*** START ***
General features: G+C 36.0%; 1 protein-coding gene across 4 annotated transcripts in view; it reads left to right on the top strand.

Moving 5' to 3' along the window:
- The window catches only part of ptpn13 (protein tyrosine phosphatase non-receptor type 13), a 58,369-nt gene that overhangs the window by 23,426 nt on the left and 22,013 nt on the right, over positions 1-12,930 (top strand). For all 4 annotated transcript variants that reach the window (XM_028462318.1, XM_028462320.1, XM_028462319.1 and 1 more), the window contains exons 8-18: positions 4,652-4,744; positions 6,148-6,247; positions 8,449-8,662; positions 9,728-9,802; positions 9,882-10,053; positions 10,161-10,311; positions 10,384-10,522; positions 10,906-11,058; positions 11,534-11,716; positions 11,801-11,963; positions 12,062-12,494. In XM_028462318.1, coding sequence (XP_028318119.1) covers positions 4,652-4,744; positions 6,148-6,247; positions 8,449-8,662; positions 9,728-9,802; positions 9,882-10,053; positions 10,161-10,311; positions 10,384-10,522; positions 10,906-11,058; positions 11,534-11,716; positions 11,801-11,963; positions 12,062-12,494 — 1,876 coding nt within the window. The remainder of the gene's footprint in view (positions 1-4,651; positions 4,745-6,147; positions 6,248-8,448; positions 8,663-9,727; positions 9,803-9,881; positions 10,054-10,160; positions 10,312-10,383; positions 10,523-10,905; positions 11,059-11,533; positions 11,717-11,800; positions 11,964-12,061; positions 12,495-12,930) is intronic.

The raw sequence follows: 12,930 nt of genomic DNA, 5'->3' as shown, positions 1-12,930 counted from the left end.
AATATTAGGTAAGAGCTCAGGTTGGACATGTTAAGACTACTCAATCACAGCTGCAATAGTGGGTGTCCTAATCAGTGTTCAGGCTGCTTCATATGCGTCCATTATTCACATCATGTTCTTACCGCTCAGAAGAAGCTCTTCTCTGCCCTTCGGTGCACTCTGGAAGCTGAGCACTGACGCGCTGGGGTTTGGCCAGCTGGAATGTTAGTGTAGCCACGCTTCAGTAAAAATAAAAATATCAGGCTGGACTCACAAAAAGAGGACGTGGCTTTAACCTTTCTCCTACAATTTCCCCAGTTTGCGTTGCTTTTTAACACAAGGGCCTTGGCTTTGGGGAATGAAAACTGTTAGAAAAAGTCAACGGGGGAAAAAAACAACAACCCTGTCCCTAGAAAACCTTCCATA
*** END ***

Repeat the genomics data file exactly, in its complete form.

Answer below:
General features: G+C 36.0%; 1 protein-coding gene across 4 annotated transcripts in view; it reads left to right on the top strand.

Moving 5' to 3' along the window:
- The window catches only part of ptpn13 (protein tyrosine phosphatase non-receptor type 13), a 58,369-nt gene that overhangs the window by 23,426 nt on the left and 22,013 nt on the right, over positions 1-12,930 (top strand). For all 4 annotated transcript variants that reach the window (XM_028462318.1, XM_028462320.1, XM_028462319.1 and 1 more), the window contains exons 8-18: positions 4,652-4,744; positions 6,148-6,247; positions 8,449-8,662; positions 9,728-9,802; positions 9,882-10,053; positions 10,161-10,311; positions 10,384-10,522; positions 10,906-11,058; positions 11,534-11,716; positions 11,801-11,963; positions 12,062-12,494. In XM_028462318.1, coding sequence (XP_028318119.1) covers positions 4,652-4,744; positions 6,148-6,247; positions 8,449-8,662; positions 9,728-9,802; positions 9,882-10,053; positions 10,161-10,311; positions 10,384-10,522; positions 10,906-11,058; positions 11,534-11,716; positions 11,801-11,963; positions 12,062-12,494 — 1,876 coding nt within the window. The remainder of the gene's footprint in view (positions 1-4,651; positions 4,745-6,147; positions 6,248-8,448; positions 8,663-9,727; positions 9,803-9,881; positions 10,054-10,160; positions 10,312-10,383; positions 10,523-10,905; positions 11,059-11,533; positions 11,717-11,800; positions 11,964-12,061; positions 12,495-12,930) is intronic.

The raw sequence follows: 12,930 nt of genomic DNA, 5'->3' as shown, positions 1-12,930 counted from the left end.
AATATTAGGTAAGAGCTCAGGTTGGACATGTTAAGACTACTCAATCACAGCTGCAATAGTGGGTGTCCTAATCAGTGTTCAGGCTGCTTCATATGCGTCCATTATTCACATCATGTTCTTACCGCTCAGAAGAAGCTCTTCTCTGCCCTTCGGTGCACTCTGGAAGCTGAGCACTGACGCGCTGGGGTTTGGCCAGCTGGAATGTTAGTGTAGCCACGCTTCAGTAAAAATAAAAATATCAGGCTGGACTCACAAAAAGAGGACGTGGCTTTAACCTTTCTCCTACAATTTCCCCAGTTTGCGTTGCTTTTTAACACAAGGGCCTTGGCTTTGGGGAATGAAAACTGTTAGAAAAAGTCAACGGGGGAAAAAAACAACAACCCTGTCCCTAGAAAACCTTCCATA